Changes to insurance have been getting all the headlines, but the Affordable Care Act aims to change the way doctors operate as well.
The federal law offers incentives for health providers to work together to keep Medicare patients healthy in hopes of saving money. Whether this approach can actually create savings is still unclear, and many doctors remain skeptical. But in Kansas City, a few doctors are teaming up.
In a backroom of the Clay Platte Family Medicine Clinic, a giant phlebotomy machine spins tiny vials of blood while lab assistants scurry around. Blood work is pretty common for a big clinic, but in the past year, the doctors at the clinic have been doing a lot of work that’s hasn't always been so common – work beyond treating illness.
“We’re gonna screen that patient for depression,” explains Dr. Nathan Granger. “We screen for fall risk. We make sure they get their immunizations - those are our measures. We see how all these doctors are doing with their flu vaccines.”
Preventive medicine, like the screenings Granger talks about, is a key part of being an Accountable Care Organization. One year ago, Granger and his clinic joined with 11 other practices to start the first local Accountable Care Organization. It’s called the Kansas City Metropolitan Physician Association and serves around 12,000 Medicare recipients. Granger says not all of those Medicare patients were thrilled about the idea of being treated under the new system.
“They automatically assumed that anything that had to do with the Affordable Care Act was bad, and they didn’t want to be part of it,” Granger says.
The idea behind Accountable Care Organizations is this: going to the hospital costs a lot, and Medicare patients often spend a lot of time in hospitals. Those inpatient hospital services cost over a quarter of Medicare’s total spending in 2012. To reduce that spending, the Affordable Care Act encourages doctors to form these groups to track patient health and do preventive care so that patients stay out of the hospital. The money the approach saves is then split 50/50 between Medicare and the doctor’s groups.
Jill Watson, CEO of the Kansas City Metropolitan Physicians Association, says this is a big shift from the standard healthcare business.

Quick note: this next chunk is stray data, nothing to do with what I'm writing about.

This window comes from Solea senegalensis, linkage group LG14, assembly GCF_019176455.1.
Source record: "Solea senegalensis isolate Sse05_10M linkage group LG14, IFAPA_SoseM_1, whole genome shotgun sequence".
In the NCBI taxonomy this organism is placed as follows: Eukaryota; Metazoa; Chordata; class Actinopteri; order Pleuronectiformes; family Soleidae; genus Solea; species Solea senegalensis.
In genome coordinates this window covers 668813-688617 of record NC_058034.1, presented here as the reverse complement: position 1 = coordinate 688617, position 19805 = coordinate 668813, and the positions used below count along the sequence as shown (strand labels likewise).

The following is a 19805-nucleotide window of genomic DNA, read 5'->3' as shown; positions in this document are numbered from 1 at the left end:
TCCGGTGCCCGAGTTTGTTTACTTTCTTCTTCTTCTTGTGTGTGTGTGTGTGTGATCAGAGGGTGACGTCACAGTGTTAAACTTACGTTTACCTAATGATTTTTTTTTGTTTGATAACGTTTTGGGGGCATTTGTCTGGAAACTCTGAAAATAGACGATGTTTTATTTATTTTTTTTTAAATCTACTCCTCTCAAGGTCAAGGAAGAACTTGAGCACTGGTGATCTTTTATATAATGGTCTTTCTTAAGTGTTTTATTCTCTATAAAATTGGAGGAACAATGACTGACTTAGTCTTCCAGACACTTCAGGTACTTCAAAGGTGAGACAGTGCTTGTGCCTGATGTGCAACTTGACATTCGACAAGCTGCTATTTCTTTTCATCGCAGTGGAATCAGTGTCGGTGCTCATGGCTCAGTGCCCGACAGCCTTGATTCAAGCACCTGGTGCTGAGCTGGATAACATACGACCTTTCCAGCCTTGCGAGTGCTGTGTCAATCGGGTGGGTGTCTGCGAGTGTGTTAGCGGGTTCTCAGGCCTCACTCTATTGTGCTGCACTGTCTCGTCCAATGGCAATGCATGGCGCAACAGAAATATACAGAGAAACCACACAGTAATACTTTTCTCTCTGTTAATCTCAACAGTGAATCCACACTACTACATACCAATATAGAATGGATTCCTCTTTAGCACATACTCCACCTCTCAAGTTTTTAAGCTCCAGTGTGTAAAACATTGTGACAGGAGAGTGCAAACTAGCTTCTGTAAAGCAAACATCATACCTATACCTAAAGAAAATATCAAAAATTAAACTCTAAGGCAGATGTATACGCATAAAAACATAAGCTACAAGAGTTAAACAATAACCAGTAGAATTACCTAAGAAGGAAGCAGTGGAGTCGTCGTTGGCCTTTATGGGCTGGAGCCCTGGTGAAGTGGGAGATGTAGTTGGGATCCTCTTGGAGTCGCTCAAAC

“The way healthcare works is that physicians get paid for the services they provide. [There’s] not a lot of payment for keeping people healthy,” says Watson.
At the start of this year, two new local groups became Accountable Care Organizations. The Physicians Collaborative of Kansas City is made up of doctors from Kansas City Internal Medicine and Encompass Medical Group. And doctors connected with KU Hospital formed Kansas Primary Care Alliance. Together, these new groups will serve close to 12,000 Medicare patients.
KU Med’s Carrie Jordan says their doctors had already been moving toward accountable care.
“I think it’s just step in a lot of other quality initiative we’ve undertaken to real focus on quality outcomes. It’s not a volume-driven model anymore,” explains Jordan.
The Accountable Care approach requires doctors’ offices to do a lot more behind the scenes than they’re used to. They need to bring on care coordinators to manage complicated patient situations. They’ll send updates and reminders to patients as well as report data to the federal government. Patients evaluate their doctor’s work as well. This all requires doctors to use standardized, digital records. For many practices, all the requirements are too much to take on.
“I think generally there’s been a reluctance unless the provider or hospital has been a trailblazer in coordinating care or managing the health of a population,” says Heather Punke, who tracks the growth of these doctors’ groups for Becker’s Hospital Review
There are currently over 360 Medicare Accountable Care Organizations nationwide, with 13 serving Kansas and Missouri. But Punke describes the early performance of Accountable Care Organizations as a “mixed bag.”
In a pilot program of 32 groups that started in 2012, just about half showed significant money savings in the first year and nine dropped out. With few successful models, only half of the country’s hospital executives say they’re currently interested in signing on with an Accountable Care Organization.
“They change the way people provide medicine, which can be scary,” says Punke.
Jean Hansen of Kansas City Internal Medicine says that, looking over the data, she’s doubtful about any quick payoffs for Accountable Care.
“We don’t feel like there’s going to be much shared savings, and we didn’t really do it for this,” Jean Hansen says. “This is quite the investment. We’re doing it because we think this is the way practice should be.”
At the Clay Platte clinic, Jill Watson says she’s happy with the first year as Kansas City’s first Accountable Care Organization. But what about saving money?
“We don’t know yet. Medicare will reconcile those numbers, and we should know that sometime in the summer,” explains Watson.
Watson says the Accountable Care Organization members are still working to get the system operating as they’d like. Some have patients opted out and one practice left the group.
However, the KC Metropolitan Physicians Association is already considering expanding the approach beyond Medicare patients. And some private insurers have already begun setting up Accountable Care Organizations for non-Medicare patients.